Raising the Standard at UGA since 2013.

A Presidential Tradition

(Photo courtesy Ronald Reagan Presidential Library)

The game of golf has been connected with the United States presidency for many decades. Presidents have carried on the longstanding tradition of hitting the links during vacation days or practicing their swing in weekend scrambles with fellow diplomats, congressman and officials. Even trees on famous courses are named after presidents. Why has golf become the athletic symbol of the presidency?

Fifteen out of the last eighteen United States presidents have played golf in some form or fashion while in office — only presidents Herbert Hoover, Harry Truman and Jimmy Carter did not play a round during their terms. Some presidents played the game more than others. For example, it was estimated that Woodrow Wilson played between 1,200 and 1,800 rounds of golf while in office, even though most claim he was not very good and struggled to break 100 on his scorecard. Some presidents were less public with their game and worked hard to keep their outings private, such as Ronald Reagan and John F. Kennedy.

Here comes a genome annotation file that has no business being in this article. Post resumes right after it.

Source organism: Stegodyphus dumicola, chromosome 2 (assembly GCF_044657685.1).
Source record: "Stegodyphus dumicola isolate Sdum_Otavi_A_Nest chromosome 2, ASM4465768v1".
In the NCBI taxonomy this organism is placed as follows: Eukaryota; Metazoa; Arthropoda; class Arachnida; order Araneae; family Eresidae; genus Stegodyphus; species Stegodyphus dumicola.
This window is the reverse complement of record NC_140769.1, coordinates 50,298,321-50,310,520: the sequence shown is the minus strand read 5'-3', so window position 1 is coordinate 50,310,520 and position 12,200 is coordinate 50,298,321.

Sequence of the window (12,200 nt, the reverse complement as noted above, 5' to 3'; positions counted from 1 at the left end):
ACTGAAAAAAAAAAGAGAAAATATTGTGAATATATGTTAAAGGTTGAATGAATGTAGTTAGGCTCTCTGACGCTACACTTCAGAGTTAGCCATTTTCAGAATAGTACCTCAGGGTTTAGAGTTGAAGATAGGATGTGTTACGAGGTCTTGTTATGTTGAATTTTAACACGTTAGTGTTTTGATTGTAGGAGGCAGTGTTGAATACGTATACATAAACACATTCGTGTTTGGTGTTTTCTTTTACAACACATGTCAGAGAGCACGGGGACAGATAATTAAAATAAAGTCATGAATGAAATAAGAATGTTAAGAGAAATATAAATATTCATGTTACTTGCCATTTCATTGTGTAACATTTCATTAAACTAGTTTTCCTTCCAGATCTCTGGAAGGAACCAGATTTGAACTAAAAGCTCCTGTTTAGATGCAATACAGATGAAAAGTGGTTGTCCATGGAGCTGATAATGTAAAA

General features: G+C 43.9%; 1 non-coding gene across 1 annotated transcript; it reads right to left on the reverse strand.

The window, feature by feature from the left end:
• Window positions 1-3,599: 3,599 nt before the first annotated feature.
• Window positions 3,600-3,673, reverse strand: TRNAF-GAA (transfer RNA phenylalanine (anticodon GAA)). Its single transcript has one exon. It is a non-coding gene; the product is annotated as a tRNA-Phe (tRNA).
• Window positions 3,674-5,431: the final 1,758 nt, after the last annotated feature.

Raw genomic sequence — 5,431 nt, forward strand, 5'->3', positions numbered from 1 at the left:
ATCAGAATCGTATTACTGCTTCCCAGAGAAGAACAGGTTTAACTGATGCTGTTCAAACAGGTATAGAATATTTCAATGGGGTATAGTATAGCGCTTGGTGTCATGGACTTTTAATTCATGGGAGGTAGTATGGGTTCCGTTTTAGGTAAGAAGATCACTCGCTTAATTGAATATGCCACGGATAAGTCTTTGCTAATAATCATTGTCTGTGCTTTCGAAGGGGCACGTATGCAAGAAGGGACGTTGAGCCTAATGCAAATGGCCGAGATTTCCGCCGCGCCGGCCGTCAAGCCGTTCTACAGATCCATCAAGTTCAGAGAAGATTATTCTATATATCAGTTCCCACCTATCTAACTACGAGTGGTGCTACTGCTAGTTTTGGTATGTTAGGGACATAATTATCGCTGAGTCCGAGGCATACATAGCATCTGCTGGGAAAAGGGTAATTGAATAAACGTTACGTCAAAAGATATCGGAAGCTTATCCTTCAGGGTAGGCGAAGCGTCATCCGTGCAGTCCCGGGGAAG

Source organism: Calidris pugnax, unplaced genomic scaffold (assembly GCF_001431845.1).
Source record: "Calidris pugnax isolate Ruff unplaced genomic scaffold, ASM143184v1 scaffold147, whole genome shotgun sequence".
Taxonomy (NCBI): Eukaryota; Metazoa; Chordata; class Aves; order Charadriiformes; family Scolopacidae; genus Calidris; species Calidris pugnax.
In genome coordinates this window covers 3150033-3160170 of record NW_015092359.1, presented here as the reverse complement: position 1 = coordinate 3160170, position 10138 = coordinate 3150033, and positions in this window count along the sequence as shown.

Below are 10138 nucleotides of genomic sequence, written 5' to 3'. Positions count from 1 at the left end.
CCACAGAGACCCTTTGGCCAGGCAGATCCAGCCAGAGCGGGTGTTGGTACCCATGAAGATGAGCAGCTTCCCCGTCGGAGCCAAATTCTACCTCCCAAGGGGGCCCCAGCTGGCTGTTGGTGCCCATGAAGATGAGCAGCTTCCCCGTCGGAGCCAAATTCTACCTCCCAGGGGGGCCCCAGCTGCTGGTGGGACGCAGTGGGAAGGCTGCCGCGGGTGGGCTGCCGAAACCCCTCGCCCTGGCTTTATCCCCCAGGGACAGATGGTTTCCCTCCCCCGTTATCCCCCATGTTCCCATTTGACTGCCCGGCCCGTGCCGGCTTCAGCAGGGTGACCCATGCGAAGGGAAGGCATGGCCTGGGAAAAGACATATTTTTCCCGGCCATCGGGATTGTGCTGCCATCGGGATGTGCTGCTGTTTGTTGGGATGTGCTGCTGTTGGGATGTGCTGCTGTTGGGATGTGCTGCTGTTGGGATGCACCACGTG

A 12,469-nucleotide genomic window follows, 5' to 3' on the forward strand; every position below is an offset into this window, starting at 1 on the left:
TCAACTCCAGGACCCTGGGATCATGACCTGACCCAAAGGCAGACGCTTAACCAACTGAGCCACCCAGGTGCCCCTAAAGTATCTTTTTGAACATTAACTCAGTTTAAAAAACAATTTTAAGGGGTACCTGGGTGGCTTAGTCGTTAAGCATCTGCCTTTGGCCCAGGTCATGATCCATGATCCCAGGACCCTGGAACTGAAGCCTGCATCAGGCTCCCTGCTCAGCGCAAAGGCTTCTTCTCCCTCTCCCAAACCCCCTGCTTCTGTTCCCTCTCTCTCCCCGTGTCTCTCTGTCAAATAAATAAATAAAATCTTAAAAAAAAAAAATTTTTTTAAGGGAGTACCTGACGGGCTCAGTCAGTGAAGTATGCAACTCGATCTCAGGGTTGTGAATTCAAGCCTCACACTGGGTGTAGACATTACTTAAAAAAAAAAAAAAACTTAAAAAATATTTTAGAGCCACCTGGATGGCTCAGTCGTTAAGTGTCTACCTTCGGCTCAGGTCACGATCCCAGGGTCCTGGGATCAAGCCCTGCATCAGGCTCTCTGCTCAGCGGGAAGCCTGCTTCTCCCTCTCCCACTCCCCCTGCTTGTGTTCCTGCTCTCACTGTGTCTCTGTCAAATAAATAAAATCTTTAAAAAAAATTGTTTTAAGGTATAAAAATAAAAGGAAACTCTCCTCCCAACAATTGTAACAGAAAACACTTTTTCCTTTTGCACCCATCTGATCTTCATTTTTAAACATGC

No matter how many times a president hit the links, he was always under watch and widespread judgment for his game. Some presidents did not have to worry about being adjudicated harshly because they were majestic on the green. Gerald Ford, for instance, was arguably the best athlete to ever serve in the Oval Office, and it showed in his golf game.  It was said that at times he was even good enough to outdrive famous golfers Arnold Palmer and Gary Player, who he hit with occasionally while in office. Alongside Ford, Kennedy and Dwight Eisenhower, both said to be very good players, rank as some of the best golfers to ever take on the highest position in the land.

Not all presidents were so lucky.  It has been said that Richard Nixon was the worst golfer to ever hit the course as president. Though he enjoyed the game, his swing was ugly, his body too stiff, and he lacked the athleticism and hand-eye coordination essential to master in game. Barack Obama also ranks near the bottom. President Obama sports a home-made swing said to have a “chicken wing”-like follow through. Like Nixon, Obama’s love for the game is enduring — but perhaps he should work on fixing his health care website before fixing his golf swing.

MARK TWAIN: Golf is a good walk spoiled.

Golf is a game and should not be viewed with much scrutiny by the media or the public when watching the president tee up. Sometimes it is necessary for a president to step away from the stress of his day job to hit a few shots on the side.  Though many presidents try and fail to master the game, legendary golfer Jack Nicklaus once said, “Golf is not, and never has been, a fair game.” The same could be said for the presidency.

—Russell Dye is a junior studying political science and horticulture

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